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Probate Services

Probate is a court supervised administration of a person's estate when they die. A probate may be opened when a person died with or without a will and their estate is valued at more than $184,500.00. It may also be required if a person had a trust, but failed to properly fund the trust and left assets outside of the trust, or failed to update their beneficiary. 

Probate Process

The probate process is oftentimes time consuming, and can be expensive. Additionally, the procedures may vary depending on if the decedent died with or without a will. Probate is only required if the decedent's estate exceeds a certain amount. If the estate does not meet the threshold, there are simplified procedures, which can save time and money. See below for some general information on when probate is required and the stages. 

When is Probate Required?

Probate is required for property that the decedent owned directly. If the decedent's estate exceeds $184,500.00 it will be required to go through probate in the county where the decedent resided at their death.

Please note that this area of law can be complex. Probate may be avoided if property was held in joint tenancy, community property with right of survivorship, or in a trust, or financial accounts that that designated a beneficiary. Additionally, if a decedent is survived by a spouse or domestic partner, probate may be avoided by a spousal set-aside petition.

Stages of Probate

The probate process begins with the filing of a petition. The petition will be for the probate of a will, or if the decedent died without a will, a petition for letters of administration. 

Decedent Died With a Will

If a decedent dies with a will, it is called testate. A petition and the original will will be filed with the court, and a hearing date will be set. Wills typically nominate an executor, and a backup if the first choice cannot act. The executor will be responsible for paying the debts of the estate, and distributing the assets of the decedent to the beneficiaries in the will. 

There are many stages that occur during the probate process, typically it begins with a petition being filed, notification of beneficiaries and heirs, publishing notice of probate administration, notifying creditors, inventory and appraisal of the estate assets, payment of debts, and then finally a petition for final distribution.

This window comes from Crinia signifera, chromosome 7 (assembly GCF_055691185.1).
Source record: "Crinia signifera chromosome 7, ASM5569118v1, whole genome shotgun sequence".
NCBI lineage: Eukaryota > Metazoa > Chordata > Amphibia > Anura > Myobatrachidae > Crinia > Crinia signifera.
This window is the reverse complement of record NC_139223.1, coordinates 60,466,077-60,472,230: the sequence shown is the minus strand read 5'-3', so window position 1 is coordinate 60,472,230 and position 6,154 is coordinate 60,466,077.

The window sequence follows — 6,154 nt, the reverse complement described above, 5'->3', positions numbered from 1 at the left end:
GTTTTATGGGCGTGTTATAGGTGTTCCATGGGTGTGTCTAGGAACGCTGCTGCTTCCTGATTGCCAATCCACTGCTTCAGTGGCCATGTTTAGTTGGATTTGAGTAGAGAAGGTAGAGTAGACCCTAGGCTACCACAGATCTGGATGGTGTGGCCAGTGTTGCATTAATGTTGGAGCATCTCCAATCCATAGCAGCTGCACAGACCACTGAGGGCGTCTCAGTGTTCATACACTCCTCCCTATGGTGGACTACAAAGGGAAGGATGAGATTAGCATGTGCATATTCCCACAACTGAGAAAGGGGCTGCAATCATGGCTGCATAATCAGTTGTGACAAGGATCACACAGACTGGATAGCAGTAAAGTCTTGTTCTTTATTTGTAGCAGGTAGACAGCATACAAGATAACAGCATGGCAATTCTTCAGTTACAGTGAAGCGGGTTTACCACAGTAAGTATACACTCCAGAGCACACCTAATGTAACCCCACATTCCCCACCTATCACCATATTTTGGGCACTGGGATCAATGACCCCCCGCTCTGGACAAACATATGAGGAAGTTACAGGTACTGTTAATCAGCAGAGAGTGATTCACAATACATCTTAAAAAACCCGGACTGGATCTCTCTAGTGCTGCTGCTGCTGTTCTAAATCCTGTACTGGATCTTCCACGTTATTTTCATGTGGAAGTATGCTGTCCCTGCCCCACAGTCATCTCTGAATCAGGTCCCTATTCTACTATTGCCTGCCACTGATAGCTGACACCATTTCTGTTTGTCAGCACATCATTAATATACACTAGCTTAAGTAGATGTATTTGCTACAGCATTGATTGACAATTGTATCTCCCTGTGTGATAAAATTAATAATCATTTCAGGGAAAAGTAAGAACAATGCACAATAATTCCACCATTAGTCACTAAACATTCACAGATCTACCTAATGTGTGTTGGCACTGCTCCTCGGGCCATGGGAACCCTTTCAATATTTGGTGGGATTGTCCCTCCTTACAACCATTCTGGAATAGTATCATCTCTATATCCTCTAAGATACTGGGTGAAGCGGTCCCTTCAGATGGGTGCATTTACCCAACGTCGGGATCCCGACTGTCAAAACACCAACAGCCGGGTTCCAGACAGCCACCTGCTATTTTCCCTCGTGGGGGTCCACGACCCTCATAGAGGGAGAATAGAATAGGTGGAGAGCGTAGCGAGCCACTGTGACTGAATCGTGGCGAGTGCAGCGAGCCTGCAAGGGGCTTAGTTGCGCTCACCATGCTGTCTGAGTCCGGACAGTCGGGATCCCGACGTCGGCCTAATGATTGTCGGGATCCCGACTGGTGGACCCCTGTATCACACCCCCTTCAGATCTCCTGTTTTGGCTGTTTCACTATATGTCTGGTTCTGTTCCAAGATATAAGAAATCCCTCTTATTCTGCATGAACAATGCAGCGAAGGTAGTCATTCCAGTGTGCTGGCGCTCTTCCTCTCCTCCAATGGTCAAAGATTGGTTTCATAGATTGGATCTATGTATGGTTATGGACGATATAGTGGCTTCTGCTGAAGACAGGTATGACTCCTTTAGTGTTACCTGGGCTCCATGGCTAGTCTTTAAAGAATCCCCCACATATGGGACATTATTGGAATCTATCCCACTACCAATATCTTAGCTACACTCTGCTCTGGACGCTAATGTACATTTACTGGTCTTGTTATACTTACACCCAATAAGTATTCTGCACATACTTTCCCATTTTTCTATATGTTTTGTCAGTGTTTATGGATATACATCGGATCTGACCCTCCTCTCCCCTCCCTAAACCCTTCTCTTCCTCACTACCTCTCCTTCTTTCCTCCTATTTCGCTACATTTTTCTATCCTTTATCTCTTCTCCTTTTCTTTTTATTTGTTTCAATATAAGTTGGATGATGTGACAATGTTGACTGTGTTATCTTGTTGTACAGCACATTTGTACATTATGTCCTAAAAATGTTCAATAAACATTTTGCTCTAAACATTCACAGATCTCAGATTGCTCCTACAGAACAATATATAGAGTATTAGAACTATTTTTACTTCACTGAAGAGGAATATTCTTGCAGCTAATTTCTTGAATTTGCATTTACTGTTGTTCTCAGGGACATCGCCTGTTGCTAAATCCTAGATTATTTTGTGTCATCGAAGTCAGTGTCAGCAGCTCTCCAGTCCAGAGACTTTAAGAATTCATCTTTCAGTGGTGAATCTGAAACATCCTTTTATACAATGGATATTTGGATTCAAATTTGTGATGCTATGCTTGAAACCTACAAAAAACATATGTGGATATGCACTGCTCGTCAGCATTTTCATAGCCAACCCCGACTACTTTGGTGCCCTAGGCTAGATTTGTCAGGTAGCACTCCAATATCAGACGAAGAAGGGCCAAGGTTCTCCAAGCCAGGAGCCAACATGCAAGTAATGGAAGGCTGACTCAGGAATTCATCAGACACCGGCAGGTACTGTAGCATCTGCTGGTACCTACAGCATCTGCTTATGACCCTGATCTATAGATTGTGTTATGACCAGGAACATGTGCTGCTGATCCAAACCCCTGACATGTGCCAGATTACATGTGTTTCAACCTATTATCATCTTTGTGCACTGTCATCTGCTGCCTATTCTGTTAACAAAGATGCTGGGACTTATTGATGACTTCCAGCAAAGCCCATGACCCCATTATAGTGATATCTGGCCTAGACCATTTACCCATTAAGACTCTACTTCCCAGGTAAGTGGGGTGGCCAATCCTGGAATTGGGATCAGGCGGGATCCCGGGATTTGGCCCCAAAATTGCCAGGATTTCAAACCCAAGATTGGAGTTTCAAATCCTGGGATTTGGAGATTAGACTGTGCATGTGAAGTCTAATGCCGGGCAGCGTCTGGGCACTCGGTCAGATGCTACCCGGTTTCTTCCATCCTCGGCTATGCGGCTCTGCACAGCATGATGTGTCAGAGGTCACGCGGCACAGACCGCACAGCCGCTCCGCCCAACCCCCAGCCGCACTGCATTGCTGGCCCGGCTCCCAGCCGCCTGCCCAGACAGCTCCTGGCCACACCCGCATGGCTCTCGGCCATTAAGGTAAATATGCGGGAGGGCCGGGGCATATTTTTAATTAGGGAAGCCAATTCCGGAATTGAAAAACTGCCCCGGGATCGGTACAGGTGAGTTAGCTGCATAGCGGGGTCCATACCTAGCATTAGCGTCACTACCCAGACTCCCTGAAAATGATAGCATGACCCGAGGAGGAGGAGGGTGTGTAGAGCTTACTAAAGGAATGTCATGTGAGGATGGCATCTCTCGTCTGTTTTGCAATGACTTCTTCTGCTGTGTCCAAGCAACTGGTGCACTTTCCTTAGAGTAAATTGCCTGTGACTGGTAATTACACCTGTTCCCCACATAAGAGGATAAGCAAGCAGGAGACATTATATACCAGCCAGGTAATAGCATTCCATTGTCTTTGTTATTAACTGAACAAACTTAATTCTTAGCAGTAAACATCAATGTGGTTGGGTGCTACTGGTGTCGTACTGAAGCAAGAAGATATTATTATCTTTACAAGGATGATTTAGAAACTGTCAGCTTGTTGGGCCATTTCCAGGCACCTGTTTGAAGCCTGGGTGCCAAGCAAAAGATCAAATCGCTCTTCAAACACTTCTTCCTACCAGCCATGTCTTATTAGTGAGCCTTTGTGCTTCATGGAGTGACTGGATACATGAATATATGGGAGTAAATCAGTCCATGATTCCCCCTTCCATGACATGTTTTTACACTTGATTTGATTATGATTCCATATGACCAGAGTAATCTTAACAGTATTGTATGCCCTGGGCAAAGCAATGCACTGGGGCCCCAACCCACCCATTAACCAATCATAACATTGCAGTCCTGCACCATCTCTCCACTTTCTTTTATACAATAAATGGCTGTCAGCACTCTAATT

Please note that if there is a will contest, this may delay the process and require additional court hearings.

Decedent Died Without a Will 

If a decedent dies without a will, it is called intestate. Anybody may file the petition with the court to be appointed as the estate's personal representative. This personal representative will be responsible for paying the debts of the estate, and distributing assets of the decedent to the heirs at law. 

When a decedent dies intestate, their assets will pass through the intestacy laws of California. The state has an established scheme for how an estate is passed, and it will depend on if the decedent was married. 

  • Decedent Married: If a decedent was married, their estate will pass as follows: 
    • Generally, community property or quasi-community property will pass to the surviving spouse; 
    • Separate property of the decedent will pass to the surviving spouse if the decedent was not survived by issue, parents, siblings, or the issue of siblings. If the decedent was survived by one child, or issue of a deceased child or parents, or the issue of parents, the surviving spouse will receive one-half the the decedents separate property. If the decedent was survived by more than one child, or one child and issue of a deceased child then the surviving spouse will receive one-third of the decedent's separate property.
  • Decedent Unmarried: If the decedent was not married at the time of death the estate will pass as follows:
    • Issue of decedent; 
    • If no issue to parent or parents of decedent; 
    • If no issue or parent(s), to the issue of parents; 
    • If no issue, parent(s), or issue of parents, to grandparents or the issue of grandparents; 
    • If no issue, parent(s), issue of parents, grandparents or issue of grandparents, then to issue of predeceased spouse; 
    • If there is no surviving issue, parent or issue of a parent, grandparent or issue of a grandparent, or issue of a predeceased spouse, then to next of kin; 

Consult a California Probate Attorney

Determining whether a probate is required can be difficult. The Law Office of Jessica R. Ward can assist you with your questions and concerns moving forward. Attorney Jessica Ward understands what a difficult time this may be, and her goal is make the process less overwhelming. Contact us either by using our online form or calling directly at (925) 459-1777 to schedule a complimentary 30 Minute Consultation.

Contact Us Today

Law Office of Jessica R. Ward is committed to answering your questions about law issues in California. We offer a complimentary consultation and will gladly discuss your case with you at your convenience. Contact us today to schedule an appointment.